Swirling Brooks

This morning, I announced on the air (WRKO Boston) that it's time for Barack Obama to step down as President. He is a leftist whose goals for the country are beyond what the constitution permits, and his philosophy and poor decision making are allowing the economy to speed its unraveling rather than correcting, despite the eagerness of Wall Street to find a glimmer of hope in the new administration. I was surprised not to receive, over the course of two hours discussing the economy, anyone outraged over my suggestion. People are too scared over their collapsing home values and 401K plans to come to defense of the former Messiah, I guess. I did receive, however, one email criticizing my position.
I listen to you once in awhile and think to myself do you what you are talking about or do talk to hear yourself talk?  Aside from your nasal voice, you tend to drone on in an especially sour, negative manner of speaking.  Just this morning, you said that President Obama is a closet communist. You cite no examples and then you mention something about his actions being unconstitutional. Do you just make this stuff up off the top of your head?
Being on in Boston, I get many such missives, which I generally assume originate from amongst the Harvard faculty, and this one clearly fit the mold. I wrote back suggesting that there's nothing so outrageous about my views, and he could see as much were he to read today's David Brooks column in the New York Times. It was shown to me when I got off the air, and I was pleased to see that Brooks, as a former participant in the Obama swoon, had fallen off the wagon and called for moderates to respond to the extreme Obama budget proposal.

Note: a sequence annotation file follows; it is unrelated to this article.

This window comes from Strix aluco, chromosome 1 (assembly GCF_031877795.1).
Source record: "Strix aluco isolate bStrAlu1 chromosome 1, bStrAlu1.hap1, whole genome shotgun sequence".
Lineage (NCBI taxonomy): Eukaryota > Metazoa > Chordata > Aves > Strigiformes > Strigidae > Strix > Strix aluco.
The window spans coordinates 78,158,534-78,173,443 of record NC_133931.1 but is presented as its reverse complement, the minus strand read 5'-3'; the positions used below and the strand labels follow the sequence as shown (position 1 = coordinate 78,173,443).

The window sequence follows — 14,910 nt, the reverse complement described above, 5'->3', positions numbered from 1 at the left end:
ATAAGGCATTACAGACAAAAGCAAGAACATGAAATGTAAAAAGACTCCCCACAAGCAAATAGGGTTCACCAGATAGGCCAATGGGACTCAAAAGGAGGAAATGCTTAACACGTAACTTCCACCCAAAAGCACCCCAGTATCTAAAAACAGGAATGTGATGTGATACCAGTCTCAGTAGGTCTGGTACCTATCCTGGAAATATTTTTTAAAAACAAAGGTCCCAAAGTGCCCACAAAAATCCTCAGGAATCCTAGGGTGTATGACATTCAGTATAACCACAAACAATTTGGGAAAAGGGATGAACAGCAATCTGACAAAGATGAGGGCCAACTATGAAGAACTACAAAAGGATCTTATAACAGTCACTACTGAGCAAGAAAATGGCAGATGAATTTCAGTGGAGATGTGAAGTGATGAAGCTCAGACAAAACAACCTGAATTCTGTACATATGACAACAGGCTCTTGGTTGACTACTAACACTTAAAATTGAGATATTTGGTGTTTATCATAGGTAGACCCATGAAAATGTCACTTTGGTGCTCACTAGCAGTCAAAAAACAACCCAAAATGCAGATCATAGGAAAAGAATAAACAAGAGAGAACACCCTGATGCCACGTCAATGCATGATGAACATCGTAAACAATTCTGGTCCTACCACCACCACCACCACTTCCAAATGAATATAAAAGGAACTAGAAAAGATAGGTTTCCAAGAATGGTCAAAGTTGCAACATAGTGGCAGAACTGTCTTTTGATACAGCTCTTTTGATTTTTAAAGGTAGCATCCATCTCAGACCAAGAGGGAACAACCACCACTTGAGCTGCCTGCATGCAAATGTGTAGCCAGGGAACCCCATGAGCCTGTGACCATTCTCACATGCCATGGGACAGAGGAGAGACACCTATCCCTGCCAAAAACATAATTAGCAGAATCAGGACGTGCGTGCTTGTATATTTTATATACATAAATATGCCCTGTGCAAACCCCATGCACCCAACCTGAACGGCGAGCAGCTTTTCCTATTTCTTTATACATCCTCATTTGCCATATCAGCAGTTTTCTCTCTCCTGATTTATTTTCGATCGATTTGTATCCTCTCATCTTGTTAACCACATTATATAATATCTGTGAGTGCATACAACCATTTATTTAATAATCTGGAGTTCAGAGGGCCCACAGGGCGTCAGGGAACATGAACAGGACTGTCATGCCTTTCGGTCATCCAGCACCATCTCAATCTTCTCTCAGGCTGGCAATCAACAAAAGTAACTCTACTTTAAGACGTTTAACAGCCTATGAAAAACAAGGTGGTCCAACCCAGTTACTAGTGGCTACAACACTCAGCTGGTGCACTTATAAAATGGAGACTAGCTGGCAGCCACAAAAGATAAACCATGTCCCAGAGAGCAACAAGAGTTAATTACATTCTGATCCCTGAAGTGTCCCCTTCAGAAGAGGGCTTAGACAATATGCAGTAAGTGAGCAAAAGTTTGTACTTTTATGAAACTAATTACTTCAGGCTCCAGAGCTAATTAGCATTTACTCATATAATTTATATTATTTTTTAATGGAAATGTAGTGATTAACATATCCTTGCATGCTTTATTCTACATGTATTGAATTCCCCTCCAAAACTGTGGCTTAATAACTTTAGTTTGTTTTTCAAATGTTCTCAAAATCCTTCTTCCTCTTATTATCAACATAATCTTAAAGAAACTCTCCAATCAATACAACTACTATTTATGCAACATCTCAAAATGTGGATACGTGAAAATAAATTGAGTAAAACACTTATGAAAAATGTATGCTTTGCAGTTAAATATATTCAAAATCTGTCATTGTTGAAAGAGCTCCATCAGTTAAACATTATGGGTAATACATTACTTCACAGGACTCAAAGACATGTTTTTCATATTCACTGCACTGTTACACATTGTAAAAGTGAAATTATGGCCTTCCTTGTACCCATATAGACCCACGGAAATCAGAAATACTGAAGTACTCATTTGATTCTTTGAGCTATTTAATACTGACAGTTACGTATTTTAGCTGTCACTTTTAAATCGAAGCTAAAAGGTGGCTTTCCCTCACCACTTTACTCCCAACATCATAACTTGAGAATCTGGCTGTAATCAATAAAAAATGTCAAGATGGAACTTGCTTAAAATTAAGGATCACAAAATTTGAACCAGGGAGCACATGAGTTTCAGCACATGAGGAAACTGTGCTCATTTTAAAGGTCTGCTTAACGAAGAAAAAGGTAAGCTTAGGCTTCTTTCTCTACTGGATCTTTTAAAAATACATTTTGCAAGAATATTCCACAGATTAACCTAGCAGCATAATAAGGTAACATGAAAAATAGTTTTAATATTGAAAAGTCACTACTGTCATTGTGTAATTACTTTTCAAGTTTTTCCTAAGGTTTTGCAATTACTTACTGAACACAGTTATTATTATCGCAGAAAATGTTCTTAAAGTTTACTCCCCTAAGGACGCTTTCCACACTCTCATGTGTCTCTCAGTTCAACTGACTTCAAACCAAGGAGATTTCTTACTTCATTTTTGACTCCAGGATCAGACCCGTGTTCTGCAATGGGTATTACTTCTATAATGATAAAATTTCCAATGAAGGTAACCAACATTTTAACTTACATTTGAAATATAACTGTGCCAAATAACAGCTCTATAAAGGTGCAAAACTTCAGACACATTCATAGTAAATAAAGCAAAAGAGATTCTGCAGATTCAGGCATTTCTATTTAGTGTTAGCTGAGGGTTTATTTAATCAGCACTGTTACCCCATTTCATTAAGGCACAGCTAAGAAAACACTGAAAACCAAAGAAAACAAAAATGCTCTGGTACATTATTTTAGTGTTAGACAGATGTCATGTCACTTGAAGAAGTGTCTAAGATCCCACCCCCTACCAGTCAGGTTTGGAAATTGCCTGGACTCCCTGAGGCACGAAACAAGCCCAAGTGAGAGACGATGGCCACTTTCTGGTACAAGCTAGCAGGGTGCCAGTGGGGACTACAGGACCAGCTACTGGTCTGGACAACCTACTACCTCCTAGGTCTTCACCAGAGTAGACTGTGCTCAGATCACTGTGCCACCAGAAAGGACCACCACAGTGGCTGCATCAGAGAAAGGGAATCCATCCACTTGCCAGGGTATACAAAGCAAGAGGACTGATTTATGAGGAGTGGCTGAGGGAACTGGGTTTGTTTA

So programs are piled on top of each other and we wind up with a gargantuan $3.6 trillion budget. We end up with deficits that, when considered realistically, are $1 trillion a year and stretch as far as the eye can see. We end up with an agenda that is unexceptional in its parts but that, when taken as a whole, represents a social-engineering experiment that is entirely new.
This was quite a change of heart for Brooks, who had been severely in love with the 'transformative' potential he saw in the most unqualified candidate for president ever. Here's what he wrote 15 months ago:
Like most of the rival campaigns, I've been poring over press clippings from Obama's past, looking for inconsistencies and flip-flops. There are virtually none. The unity speech he gives on the stump today is essentially the same speech that he gave at the Democratic convention in 2004, and it's the same sort of speech he gave to Illinois legislators and Harvard Law students in the decades before that. He has a core, and was able to maintain his equipoise, for example, even as his campaign stagnated through the summer and fall.
Was Brooks a believer? Oh yeah.